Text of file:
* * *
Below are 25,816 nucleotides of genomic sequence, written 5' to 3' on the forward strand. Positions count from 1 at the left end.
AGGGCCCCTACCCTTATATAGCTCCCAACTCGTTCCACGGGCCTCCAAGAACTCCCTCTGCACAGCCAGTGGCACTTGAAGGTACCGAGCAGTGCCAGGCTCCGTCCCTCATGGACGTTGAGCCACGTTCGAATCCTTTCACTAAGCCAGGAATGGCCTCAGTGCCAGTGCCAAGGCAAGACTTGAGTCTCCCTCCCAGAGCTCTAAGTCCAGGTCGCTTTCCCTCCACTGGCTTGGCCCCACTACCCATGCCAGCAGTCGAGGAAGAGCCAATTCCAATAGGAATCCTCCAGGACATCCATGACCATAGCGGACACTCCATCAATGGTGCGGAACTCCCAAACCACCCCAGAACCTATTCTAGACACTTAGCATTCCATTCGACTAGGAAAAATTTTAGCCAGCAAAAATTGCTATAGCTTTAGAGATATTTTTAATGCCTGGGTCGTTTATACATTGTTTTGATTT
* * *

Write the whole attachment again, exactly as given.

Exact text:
Below are 25,816 nucleotides of genomic sequence, written 5' to 3' on the forward strand. Positions count from 1 at the left end.
AGGGCCCCTACCCTTATATAGCTCCCAACTCGTTCCACGGGCCTCCAAGAACTCCCTCTGCACAGCCAGTGGCACTTGAAGGTACCGAGCAGTGCCAGGCTCCGTCCCTCATGGACGTTGAGCCACGTTCGAATCCTTTCACTAAGCCAGGAATGGCCTCAGTGCCAGTGCCAAGGCAAGACTTGAGTCTCCCTCCCAGAGCTCTAAGTCCAGGTCGCTTTCCCTCCACTGGCTTGGCCCCACTACCCATGCCAGCAGTCGAGGAAGAGCCAATTCCAATAGGAATCCTCCAGGACATCCATGACCATAGCGGACACTCCATCAATGGTGCGGAACTCCCAAACCACCCCAGAACCTATTCTAGACACTTAGCATTCCATTCGACTAGGAAAAATTTTAGCCAGCAAAAATTGCTATAGCTTTAGAGATATTTTTAATGCCTGGGTCGTTTATACATTGTTTTGATTT